Optional polyols, such as glycerin, may be incorporated in the compositions of the present invention. The compositions of the present invention can optionally contain from about 0.5% to about 5.0% by weight of glycerine or polyol; preferably from about 1.0% to about 3.0%, more preferably, from about 1.0% to about 1.8%. The useful polyols of the present invention are generally liquid water-soluble aliphatic polyols or polyethylene glycols or polypropylene glycols. The polyol may be saturated or contain ethylenic linkages; it must have at least two alcohol groups attached to separate carbon atoms in the chain, and must be water soluble and liquid at room temperature. If desired, the compound may have an alcohol group attached to each carbon atom in the chain. Among the compounds which are effective are ethylene glycol, propylene glycol, glycerin and mixtures thereof. A preferred polyol is glycerin. Water-soluble polyethylene glycols, water-soluble polypropylene glycols useful in the present invention are those products produced by the condensation of ethylene glycol molecules or propylene glycol molecules to form high molecular weight ethers having terminal hydroxyl groups. The polyethylene glycol compounds may range from diethylene glycol to those having molecular weights as high as about 800, preferably, about 100 to 700, more preferably, 100 to 600. Normally, polyethylene glycols having molecular weights up to 800 are liquid and completely soluble in water. As the molecular weight of the polyethylene glycol increases beyond 800, they become solid and less water-soluble. Such solids may be used as plasticizers herein when malleable at 35° C. to about 46° C. The polypropylene glycol compounds useful in this invention may range from dipropylene glycol to polypropylene glycols having molecular weights of about 2000, preferably less than 1500, more preferably, less than 1000. These are normally liquid at room temperature and are readily soluble in water.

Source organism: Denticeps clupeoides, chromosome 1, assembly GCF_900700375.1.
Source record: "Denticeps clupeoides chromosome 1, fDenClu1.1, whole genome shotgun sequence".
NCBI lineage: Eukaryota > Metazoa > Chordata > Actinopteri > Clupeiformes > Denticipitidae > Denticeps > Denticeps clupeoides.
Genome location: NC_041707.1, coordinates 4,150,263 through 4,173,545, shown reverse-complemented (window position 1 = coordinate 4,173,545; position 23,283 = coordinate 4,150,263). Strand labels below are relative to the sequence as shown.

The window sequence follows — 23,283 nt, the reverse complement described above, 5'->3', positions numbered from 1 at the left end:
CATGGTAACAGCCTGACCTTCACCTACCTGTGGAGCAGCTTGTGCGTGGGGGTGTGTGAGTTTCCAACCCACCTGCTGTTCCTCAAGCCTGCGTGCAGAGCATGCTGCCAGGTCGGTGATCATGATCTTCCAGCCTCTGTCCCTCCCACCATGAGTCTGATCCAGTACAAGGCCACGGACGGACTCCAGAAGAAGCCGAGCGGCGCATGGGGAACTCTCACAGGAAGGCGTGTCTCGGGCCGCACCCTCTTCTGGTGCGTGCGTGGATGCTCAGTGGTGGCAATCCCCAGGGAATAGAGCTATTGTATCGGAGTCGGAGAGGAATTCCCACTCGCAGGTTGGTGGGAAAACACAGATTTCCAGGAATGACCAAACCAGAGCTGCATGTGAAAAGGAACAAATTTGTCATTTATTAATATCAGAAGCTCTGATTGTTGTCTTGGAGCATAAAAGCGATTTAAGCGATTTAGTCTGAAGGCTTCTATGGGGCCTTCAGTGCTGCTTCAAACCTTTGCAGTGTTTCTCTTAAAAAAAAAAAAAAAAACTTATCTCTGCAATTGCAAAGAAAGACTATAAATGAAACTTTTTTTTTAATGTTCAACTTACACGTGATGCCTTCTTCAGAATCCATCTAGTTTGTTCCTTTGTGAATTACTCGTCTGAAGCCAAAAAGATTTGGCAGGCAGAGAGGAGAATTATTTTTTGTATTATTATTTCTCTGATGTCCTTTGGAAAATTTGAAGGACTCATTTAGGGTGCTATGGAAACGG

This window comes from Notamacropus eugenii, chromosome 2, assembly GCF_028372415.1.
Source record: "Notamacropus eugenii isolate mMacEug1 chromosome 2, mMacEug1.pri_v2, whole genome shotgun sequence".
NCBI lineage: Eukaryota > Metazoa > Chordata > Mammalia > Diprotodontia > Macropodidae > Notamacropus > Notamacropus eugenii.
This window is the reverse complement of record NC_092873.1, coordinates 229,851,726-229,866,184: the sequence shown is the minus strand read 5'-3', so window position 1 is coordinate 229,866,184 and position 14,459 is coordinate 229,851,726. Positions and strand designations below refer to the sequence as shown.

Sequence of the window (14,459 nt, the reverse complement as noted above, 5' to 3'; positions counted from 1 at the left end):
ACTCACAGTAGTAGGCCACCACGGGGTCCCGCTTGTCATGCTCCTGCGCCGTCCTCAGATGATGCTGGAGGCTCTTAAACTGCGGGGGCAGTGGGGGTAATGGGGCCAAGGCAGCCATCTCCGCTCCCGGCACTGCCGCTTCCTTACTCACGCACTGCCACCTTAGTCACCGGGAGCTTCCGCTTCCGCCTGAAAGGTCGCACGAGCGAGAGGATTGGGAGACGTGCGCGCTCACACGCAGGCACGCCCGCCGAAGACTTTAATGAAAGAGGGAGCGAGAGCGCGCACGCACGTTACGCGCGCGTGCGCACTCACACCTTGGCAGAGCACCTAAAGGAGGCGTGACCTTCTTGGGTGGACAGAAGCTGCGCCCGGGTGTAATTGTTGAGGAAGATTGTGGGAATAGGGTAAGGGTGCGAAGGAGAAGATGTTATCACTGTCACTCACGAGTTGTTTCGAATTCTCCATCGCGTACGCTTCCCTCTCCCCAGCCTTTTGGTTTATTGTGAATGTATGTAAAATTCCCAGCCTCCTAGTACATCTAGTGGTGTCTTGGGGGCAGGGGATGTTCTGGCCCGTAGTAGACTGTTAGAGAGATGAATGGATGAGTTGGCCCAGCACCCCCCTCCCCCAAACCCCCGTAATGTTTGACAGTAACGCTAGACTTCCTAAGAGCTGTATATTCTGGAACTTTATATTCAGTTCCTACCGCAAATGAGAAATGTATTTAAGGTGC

Paraffins and Waxes

The compositions of the present invention may optionally contain about 1.0% to about 15.0% by weight of wax, preferably paraffin, having a melting point of from about 54° C. to about 180° C. The waxes are selected from the group consisting of beeswax, spermaceti, carnauba, bayberry, candelilla, montan, ozokerite, ceresin, paraffin, synthetic waxes such as Fisher-Tropsch waxes, microcrystalline wax, and mixtures thereof. The wax ingredient is used in the product to impart skin mildness, plasticity, firmness, and processability. It also provides a glossy look and smooth feel to the bar.